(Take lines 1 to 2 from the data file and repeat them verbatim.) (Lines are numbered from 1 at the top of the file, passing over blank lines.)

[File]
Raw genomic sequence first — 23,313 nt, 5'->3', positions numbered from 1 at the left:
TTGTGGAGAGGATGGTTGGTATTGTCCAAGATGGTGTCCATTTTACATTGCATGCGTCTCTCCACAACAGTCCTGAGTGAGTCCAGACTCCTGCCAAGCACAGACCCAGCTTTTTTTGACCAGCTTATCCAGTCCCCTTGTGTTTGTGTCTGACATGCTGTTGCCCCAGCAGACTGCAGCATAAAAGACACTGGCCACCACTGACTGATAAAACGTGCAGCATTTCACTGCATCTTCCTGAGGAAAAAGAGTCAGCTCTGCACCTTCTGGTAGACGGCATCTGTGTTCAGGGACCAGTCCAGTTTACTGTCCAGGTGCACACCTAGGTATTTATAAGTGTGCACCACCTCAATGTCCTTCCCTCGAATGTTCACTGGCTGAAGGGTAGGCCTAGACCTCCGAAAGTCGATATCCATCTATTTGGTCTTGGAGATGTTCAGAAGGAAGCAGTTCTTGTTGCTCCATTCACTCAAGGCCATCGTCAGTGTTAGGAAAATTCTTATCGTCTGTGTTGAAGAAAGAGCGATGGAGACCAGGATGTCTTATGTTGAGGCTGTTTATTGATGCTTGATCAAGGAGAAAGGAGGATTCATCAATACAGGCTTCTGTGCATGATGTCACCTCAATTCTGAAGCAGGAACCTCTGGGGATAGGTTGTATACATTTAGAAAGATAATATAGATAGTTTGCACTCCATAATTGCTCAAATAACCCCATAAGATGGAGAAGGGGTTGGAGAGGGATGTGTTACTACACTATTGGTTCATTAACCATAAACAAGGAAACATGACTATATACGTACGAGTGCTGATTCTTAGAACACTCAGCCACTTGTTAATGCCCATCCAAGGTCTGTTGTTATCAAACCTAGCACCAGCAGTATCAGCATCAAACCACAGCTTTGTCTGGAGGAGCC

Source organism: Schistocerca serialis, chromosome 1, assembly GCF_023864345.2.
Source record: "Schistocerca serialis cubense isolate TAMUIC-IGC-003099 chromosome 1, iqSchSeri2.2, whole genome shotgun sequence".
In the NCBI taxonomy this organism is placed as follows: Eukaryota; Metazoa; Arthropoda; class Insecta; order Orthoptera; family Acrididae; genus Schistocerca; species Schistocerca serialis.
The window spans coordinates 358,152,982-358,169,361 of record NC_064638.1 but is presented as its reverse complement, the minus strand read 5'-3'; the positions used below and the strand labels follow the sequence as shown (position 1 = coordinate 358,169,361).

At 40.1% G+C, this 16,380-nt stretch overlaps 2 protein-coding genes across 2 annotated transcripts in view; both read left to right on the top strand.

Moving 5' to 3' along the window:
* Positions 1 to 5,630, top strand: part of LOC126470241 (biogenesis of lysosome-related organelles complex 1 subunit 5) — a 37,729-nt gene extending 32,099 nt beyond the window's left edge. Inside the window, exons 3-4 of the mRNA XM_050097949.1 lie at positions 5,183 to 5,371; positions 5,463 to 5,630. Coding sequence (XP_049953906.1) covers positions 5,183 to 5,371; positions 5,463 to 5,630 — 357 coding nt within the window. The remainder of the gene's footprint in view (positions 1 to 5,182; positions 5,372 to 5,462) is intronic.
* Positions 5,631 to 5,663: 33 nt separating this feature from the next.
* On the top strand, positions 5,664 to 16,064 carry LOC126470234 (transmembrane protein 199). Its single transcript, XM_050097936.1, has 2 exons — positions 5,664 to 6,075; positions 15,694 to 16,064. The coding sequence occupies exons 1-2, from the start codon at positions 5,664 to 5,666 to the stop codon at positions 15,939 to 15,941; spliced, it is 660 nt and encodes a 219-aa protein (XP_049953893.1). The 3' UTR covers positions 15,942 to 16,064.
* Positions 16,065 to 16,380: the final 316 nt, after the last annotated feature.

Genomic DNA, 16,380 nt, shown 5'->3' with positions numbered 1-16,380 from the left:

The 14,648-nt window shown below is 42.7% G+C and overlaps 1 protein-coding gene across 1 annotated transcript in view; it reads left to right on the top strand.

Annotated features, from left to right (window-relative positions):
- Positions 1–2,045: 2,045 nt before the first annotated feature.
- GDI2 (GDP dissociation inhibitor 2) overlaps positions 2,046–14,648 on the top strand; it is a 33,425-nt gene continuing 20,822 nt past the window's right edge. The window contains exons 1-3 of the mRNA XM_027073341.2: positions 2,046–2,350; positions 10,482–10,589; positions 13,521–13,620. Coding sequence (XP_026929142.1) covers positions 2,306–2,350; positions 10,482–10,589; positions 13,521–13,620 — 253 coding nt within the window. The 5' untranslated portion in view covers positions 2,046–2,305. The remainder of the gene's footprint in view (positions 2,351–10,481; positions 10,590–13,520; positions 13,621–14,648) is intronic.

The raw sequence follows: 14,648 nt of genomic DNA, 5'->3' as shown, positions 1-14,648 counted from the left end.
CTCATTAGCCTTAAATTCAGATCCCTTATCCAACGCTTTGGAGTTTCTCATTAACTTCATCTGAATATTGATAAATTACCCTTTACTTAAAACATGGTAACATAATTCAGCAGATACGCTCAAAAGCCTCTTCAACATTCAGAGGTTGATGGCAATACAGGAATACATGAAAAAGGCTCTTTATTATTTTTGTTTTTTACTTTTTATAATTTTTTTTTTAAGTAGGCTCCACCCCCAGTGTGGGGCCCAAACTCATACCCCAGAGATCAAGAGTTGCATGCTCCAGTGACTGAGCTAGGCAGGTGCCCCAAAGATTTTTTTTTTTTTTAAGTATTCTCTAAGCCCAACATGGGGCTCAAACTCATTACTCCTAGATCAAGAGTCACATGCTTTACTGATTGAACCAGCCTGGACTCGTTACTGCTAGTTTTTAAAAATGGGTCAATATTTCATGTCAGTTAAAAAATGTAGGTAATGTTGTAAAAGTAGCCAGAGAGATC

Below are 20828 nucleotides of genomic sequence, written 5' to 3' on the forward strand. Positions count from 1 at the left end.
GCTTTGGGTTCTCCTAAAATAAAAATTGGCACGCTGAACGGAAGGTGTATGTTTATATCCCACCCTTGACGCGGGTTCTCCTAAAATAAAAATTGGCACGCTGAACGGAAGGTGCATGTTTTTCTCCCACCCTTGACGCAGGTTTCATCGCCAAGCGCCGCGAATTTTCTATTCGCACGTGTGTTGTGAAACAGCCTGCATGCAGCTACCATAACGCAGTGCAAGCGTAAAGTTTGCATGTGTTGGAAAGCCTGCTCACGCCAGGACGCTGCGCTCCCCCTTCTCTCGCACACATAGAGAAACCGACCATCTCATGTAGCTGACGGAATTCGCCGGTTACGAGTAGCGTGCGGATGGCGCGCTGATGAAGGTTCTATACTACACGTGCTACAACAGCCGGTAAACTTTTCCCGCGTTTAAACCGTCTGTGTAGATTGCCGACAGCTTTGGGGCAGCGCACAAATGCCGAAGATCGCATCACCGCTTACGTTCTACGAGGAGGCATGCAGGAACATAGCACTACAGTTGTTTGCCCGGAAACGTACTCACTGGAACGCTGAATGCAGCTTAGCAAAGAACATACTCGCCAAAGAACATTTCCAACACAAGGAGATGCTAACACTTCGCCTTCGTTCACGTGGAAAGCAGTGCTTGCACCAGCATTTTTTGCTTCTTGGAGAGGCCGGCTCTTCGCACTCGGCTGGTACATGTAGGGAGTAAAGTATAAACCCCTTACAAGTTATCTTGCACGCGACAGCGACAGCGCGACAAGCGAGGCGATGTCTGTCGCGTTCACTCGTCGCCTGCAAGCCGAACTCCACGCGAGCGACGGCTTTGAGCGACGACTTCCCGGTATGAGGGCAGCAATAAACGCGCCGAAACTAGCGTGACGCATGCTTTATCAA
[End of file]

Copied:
Raw genomic sequence first — 23,313 nt, 5'->3', positions numbered from 1 at the left:
TTGTGGAGAGGATGGTTGGTATTGTCCAAGATGGTGTCCATTTTACATTGCATGCGTCTCTCCACAACAGTCCTGAGTGAGTCCAGACTCCTGCCAAGCACAGACCCAGCTTTTTTTGACCAGCTTATCCAGTCCCCTTGTGTTTGTGTCTGACATGCTGTTGCCCCAGCAGACTGCAGCATAAAAGACACTGGCCACCACTGACTGATAAAACGTGCAGCATTTCACTGCATCTTCCTGAGGAAAAAGAGTCAGCTCTGCACCTTCTGGTAGACGGCATCTGTGTTCAGGGACCAGTCCAGTTTACTGTCCAGGTGCACACCTAGGTATTTATAAGTGTGCACCACCTCAATGTCCTTCCCTCGAATGTTCACTGGCTGAAGGGTAGGCCTAGACCTCCGAAAGTCGATATCCATCTATTTGGTCTTGGAGATGTTCAGAAGGAAGCAGTTCTTGTTGCTCCATTCACTCAAGGCCATCGTCAGTGTTAGGAAAATTCTTATCGTCTGTGTTGAAGAAAGAGCGATGGAGACCAGGATGTCTTATGTTGAGGCTGTTTATTGATGCTTGATCAAGGAGAAAGGAGGATTCATCAATACAGGCTTCTGTGCATGATGTCACCTCAATTCTGAAGCAGGAACCTCTGGGGATAGGTTGTATACATTTAGAAAGATAATATAGATAGTTTGCACTCCATAATTGCTCAAATAACCCCATAAGATGGAGAAGGGGTTGGAGAGGGATGTGTTACTACACTATTGGTTCATTAACCATAAACAAGGAAACATGACTATATACGTACGAGTGCTGATTCTTAGAACACTCAGCCACTTGTTAATGCCCATCCAAGGTCTGTTGTTATCAAACCTAGCACCAGCAGTATCAGCATCAAACCACAGCTTTGTCTGGAGGAGCC